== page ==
Five oil majors reduce value of their assets by $50 billion in Q2
Energy demand at one point was down by more than 30% globally.
Five oil majors (including Exxon Mobil and British Petroleum) reduced the value of their assets by $50 billion in Q2, 2020. They also reduced their production rates as the COVID-19 pandemic caused a downward trend in energy demand.
What this means: The cut in asset valuations and reduction in crude oil production by these oil majors showed the depth of damage the COVID-19 pandemic caused on the global energy sector in Q2, 2020.
Energy demand at one point was down by more than 30% globally and still remains below pre-pandemic levels.
Some of these conpanies’ executives said they took these austerity measures because they expect demand to continue to be on the downward trend in the meantime. This is in view of the fact that people around the world are traveling less, even as many global industries are not in full capacity. The pandemic has already killed more than 700,000 people.
Of those five oil majors, only Exxon Mobil (XOM.N) did not book sizeable impairments, Reuters reported. However, an ongoing re-evaluation of Exxon Mobil plans could lead to a reasonable amount of its assets being impaired, and signal the removal of 20% or 4.4 billion barrels of its oil and gas reserves.
Oil major BP (BP.L) took a $17 billion hot. It said its plans in the coming years would be a focus on renewables and fewer fossils.
About two weeks ago, Nairametrics reported how Exxon Mobil and Chevron posted their worst losses in modern history, as the COVID-19 pandemic and a glut in crude oil reduced the demand for energy products in the second quarter of 2020.
World’s largest oil company to pay $75 billion annual dividend, despite plunge in profits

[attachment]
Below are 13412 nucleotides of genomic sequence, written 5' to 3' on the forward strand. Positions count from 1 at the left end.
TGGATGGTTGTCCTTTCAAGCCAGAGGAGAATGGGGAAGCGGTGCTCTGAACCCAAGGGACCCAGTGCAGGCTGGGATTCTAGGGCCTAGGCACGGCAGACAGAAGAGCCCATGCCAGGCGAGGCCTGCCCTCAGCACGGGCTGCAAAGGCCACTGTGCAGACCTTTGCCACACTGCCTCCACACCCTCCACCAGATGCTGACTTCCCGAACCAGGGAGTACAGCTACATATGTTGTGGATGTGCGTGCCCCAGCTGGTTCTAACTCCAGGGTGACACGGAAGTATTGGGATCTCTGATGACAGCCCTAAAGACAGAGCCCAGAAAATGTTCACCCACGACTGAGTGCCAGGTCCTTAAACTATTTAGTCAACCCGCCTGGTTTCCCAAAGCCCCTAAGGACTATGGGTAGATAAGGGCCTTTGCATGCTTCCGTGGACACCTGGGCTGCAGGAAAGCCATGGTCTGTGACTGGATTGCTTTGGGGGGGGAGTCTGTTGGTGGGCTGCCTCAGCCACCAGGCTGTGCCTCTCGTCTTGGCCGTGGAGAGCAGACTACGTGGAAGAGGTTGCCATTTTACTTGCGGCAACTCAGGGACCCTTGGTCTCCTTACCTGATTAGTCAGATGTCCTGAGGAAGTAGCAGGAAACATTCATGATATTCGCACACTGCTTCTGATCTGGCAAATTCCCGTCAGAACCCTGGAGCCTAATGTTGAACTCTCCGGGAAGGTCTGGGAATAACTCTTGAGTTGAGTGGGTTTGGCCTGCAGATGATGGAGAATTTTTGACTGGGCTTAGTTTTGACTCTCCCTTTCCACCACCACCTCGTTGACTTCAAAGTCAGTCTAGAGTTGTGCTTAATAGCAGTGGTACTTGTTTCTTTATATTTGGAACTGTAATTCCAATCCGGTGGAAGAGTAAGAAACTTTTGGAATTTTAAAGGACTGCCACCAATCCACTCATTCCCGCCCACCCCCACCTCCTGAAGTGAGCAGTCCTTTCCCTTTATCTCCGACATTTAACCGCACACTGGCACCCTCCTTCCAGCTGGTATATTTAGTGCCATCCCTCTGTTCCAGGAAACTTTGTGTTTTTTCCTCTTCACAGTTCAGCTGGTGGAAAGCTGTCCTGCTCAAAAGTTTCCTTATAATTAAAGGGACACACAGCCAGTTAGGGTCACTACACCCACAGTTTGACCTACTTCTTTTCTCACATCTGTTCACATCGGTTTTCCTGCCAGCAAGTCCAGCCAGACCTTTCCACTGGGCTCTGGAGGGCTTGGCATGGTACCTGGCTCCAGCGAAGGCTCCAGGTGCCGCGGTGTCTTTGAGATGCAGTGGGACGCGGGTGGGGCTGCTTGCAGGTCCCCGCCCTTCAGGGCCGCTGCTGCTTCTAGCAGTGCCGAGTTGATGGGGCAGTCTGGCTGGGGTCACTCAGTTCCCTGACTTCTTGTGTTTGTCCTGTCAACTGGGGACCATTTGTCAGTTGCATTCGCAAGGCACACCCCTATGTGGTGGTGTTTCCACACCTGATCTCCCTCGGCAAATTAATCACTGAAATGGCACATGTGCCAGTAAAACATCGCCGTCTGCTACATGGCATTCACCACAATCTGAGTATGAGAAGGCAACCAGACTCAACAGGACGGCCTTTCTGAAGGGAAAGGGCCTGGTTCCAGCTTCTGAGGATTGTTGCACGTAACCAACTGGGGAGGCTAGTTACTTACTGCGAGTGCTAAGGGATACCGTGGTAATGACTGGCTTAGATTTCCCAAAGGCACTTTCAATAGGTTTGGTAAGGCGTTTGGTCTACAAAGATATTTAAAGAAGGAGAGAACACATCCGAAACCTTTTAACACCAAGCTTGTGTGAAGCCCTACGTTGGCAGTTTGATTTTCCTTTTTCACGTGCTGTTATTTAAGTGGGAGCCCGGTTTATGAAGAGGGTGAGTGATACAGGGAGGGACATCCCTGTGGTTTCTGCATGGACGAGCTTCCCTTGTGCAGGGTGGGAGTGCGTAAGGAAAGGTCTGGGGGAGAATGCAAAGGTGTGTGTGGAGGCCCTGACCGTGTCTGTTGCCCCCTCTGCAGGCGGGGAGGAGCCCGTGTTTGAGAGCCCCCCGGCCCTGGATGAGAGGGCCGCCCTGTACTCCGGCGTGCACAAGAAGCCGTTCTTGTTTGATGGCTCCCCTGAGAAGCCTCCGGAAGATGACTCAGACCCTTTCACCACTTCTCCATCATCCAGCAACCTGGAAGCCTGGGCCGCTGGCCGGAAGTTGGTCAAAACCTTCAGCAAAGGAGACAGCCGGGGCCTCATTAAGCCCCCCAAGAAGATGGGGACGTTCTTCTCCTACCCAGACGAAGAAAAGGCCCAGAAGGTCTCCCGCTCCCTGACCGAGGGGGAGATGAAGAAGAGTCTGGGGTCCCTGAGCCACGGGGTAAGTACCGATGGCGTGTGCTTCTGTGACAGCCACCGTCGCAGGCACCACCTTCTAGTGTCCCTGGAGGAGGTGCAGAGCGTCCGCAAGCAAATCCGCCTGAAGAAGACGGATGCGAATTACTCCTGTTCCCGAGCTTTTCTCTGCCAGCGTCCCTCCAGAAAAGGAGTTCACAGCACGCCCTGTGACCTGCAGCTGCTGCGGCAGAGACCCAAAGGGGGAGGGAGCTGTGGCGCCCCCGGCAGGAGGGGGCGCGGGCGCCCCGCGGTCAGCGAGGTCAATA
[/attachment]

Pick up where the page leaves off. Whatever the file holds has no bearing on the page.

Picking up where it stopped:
Saudi Aramco is the national energy company of Saudi Arabia.
The world’s largest oil company, Saudi Aramco reported a 73% drop in profit Q2,2020 profit and still kept its plans to pay $75 billion in annual dividends in a report credited to Bloomberg News
Saudi Aramco reported a plunge in profits for Q2,2020 of 24.6 billion riyals compared to 92.6 billion riyals recorded in the same corresponding year.
Aramco will pay a Q2,2020 dividend of $18.75 billion, most of it to the government of Saudi Arabia, the company’s major shareholder.
The plunge in profit was due mainly to “the impact of lower crude oil prices and declining refining and chemical margins,” Aramco said in the statement to the Saudi stock exchange.
“Strong headwinds from reduced demand and lower oil prices are reflected in our second-quarter results,” said Chief Executive Officer Amin Nasser.
“We are seeing a partial recovery in the energy market as countries around the world take steps to ease restrictions and reboot their economies.”
Quick fact; Saudi Aramco is the national energy company of Saudi Arabia. It produces five grades of crude oil and natural gas liquids.
It also produces refined energy products that include liquefied petroleum gas, ethanol, naphtha, and other products.
It exports about 75% of its crude oil to foreign markets, most often with its oil tankers. Saudi Aramco has access to crude oil reserves of about 260 billion barrels, the largest in the world.
OPEC’s largest oil exporter, Saudi Arabia has been hit hard by global economic restrictions aimed at curbing the spread of COVID-19.
The Saudis make most of its revenue from crude oil, which has dropped 33% in value this year.